To get the extra white space on the right of the chart, use the 'extra bars' in the Chart Attribute area.
You will have the same appearance with an OBV chart.
If you have other questions on annotating, feel free to ask me or use the help box on the top right of the annotate box. It is actaully a help box that helps.
February 05, 2014 at 11:04 AM | written by Greg Schnell
StockCharts recently acquired all of Decision Point's Charting tools. Only about 1/2 the tools have been converted onto the StockCharts platform, but more and more will arrive shortly.
One of the tools now available is so nice. You can look at a longer term chart and have a thumbnail that zooms in on the last time frame. What makes this so powerful, is it takes the entire vertical height of the 8 month chart and focuses it on the last month in my example below. This really helps put the most recent price action into perspective!
Here is a US listing of Suncor. Why Suncor? It broke out of a trading range recently. It really makes the value of the Zoom Thumbnail tool obvious.
Notice how the entire vertical height of the chart is used to display the last month. It rescales the little box on the right based on the minimum and maximum price. It also focuses your indicator panels as well. Rather than the MACD being the bottom 1/3 of the MACD box, the zoom tool uses the whole box height for the last month. The most important data is on the right edge of the chart, and this is where the benefit of 'Zoom Thumbnail' really helps.
Where can you find this tool?
See the checked box on the bottom right in the Chart Attributes. Just click it. This also works on other timeframes.
January 29, 2014 at 10:56 AM | written by Greg Schnell
I received this chart from Jason M. It is a very timely look at Real Estate after the glowing year of 2013 in the media. The iShares IYR is an ETF tracking real estate. I have added the SCTR line so we can see how it ranks as an ETF.
As we can see, a very clean trend line supports the ETF throughout 2012 and 2013. However, the ETF has dropped in relative strength as shown in the SCTR. At 27.2, it is barely above the 4th quartile of ETF's.
What makes it a more compelling chart for me is when we add two more lines.
Notice how the Head/Shoulders tops were both skewered coming off the head in the pattern and the right shoulder was a back test of the black trend line. Investors should be aware of the big picture trend on the charts.
January 26, 2014 at 2:26 PM | written by Greg Schnell
Chip announced a new feature on the website yesterday. Let's look at it here in the Mailbag.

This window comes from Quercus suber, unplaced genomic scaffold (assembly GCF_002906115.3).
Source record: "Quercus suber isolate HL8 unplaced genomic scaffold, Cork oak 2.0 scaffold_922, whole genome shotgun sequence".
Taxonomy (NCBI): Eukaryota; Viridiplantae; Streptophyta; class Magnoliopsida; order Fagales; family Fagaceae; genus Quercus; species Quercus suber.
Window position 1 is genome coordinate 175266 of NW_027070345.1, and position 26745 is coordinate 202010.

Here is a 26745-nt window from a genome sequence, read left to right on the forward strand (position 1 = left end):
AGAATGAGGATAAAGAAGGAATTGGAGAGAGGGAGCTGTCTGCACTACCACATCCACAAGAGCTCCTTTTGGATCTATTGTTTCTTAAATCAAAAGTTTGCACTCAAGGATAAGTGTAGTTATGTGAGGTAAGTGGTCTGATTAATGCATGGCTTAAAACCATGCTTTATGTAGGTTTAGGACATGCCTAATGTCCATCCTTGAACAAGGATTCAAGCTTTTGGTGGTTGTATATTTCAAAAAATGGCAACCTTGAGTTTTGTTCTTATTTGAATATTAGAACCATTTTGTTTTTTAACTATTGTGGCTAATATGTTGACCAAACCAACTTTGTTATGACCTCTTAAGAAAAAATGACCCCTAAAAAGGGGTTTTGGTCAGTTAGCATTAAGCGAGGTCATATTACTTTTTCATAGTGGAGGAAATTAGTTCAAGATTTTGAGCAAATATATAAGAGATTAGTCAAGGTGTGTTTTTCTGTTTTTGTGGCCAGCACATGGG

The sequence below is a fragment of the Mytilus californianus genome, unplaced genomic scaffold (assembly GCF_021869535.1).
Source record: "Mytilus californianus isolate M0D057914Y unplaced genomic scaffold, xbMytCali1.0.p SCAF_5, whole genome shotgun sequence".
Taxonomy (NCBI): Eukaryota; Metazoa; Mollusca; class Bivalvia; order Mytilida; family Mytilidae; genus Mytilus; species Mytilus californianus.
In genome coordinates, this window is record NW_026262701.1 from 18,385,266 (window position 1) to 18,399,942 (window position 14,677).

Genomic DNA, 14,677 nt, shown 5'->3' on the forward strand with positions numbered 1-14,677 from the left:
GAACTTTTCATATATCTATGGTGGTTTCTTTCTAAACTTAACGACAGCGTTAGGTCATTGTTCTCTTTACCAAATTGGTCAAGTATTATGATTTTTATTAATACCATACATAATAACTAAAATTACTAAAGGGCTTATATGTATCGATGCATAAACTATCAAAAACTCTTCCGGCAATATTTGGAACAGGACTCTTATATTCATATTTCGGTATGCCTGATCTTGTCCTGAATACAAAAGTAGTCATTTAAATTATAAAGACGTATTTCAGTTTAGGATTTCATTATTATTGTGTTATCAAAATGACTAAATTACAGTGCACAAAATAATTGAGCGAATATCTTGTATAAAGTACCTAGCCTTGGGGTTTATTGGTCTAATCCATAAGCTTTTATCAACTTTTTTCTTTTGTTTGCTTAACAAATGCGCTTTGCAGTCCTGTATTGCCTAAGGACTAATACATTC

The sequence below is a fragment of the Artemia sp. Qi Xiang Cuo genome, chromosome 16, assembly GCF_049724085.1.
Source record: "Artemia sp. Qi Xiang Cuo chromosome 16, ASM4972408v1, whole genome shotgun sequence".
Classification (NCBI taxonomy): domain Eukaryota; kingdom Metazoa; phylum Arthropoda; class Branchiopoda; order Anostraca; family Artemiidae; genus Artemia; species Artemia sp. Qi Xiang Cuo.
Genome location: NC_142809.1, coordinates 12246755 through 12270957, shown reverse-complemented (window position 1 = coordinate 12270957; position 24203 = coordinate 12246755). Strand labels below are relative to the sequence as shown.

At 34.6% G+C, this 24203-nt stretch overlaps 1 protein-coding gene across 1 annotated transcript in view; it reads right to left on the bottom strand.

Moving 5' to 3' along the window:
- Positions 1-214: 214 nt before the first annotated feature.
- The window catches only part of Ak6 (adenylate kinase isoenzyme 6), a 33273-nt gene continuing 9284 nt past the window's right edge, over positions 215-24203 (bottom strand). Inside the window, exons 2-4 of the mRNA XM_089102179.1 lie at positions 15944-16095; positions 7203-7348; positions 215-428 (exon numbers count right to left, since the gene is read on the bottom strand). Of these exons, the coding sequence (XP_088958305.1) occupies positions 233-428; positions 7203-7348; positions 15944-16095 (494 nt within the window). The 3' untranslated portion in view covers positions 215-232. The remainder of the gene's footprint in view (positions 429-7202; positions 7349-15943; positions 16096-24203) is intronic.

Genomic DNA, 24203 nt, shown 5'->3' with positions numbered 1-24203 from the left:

The legends used to have two options - On and Off.
What changed is a new option called Verbose.
When the Chart has additional panels with price data in them, the verbose option will show the entire name of the stock, index, etf etc. rather than just the ticker symbol in all the price panels. To turn this feature on, you'll see it on the far right hand side of Chart Attributes.
Here is how it changes the chart. Note the green arrows. This explains each ticker for readers of the chart.
While we are here, lets analyze the chart above. in the top panel, is the global stock index. It seems to need 4 channel lines rather than 3. While the $NYA and $TSX (Canada) have been at the top of their ranges, the world index has been sitting in the middle. The bottom panel shows the all world index without US stocks. On the green chart you can see it sits well below the middle of the range. These major up trend lines won't fall easily, but it looks like the Vanguard all world ex US index lower line will be tested this week. Especially if the other world exchanges follow the big down day in the US on Friday January 24th.
Hope you like the new tool - The Verbose legend setting!
January 24, 2014 at 5:48 AM | written by Arthur Hill
StockCharts uses dividend-adjusted data by default and this can create discrepancies between our data and that of other vendors. Fortunately, StockCharts users can choose between dividend adjusted data and unadjusted data. A normal symbol entry, such as "XLU" for the Utilities SPDR, will show dividend-adjusted data. Chartists can change this to unadjusted data by adding an underscore in front of the symbol (_XLU).
Dividend adjustments are not that important for securities that do not pay dividends or that have very low dividend yields. Visible differences, however, do arise with securities that pay relatively high dividends, such as REITs, utilities and Bond ETFs. A security's price is adjusted lower on the ex-dividend date to reflect this dividend. StockCharts adjust this data by adding the dividend back to the price series. This dividend-adjusted data gives chartists a truer picture of total return, which is price appreciation plus dividends. Note that StockCharts users can track data adjustments by checking the Data Update blog. The screen shot below shows a dividend of 19.73 cents for the High Yield Bond SPDR (JNK) on December 27th.
Let's look at some examples to highlight the difference. The first chart below shows the High Yield Bond SPDR (JNK) using adjusted data, which includes the dividend. Notice that JNK is trading near a 52-week high and the ETF is up around 5% over the past year. The second chart shows unadjusted data for JNK, which does not include these dividends. There were twelve dividends of around 20 cents over the past year. That is a significant part of the return, especially for a high-yield bond ETF. Without these dividends, the ETF (_JNK) shows a loss over the past year and remains well below the May high.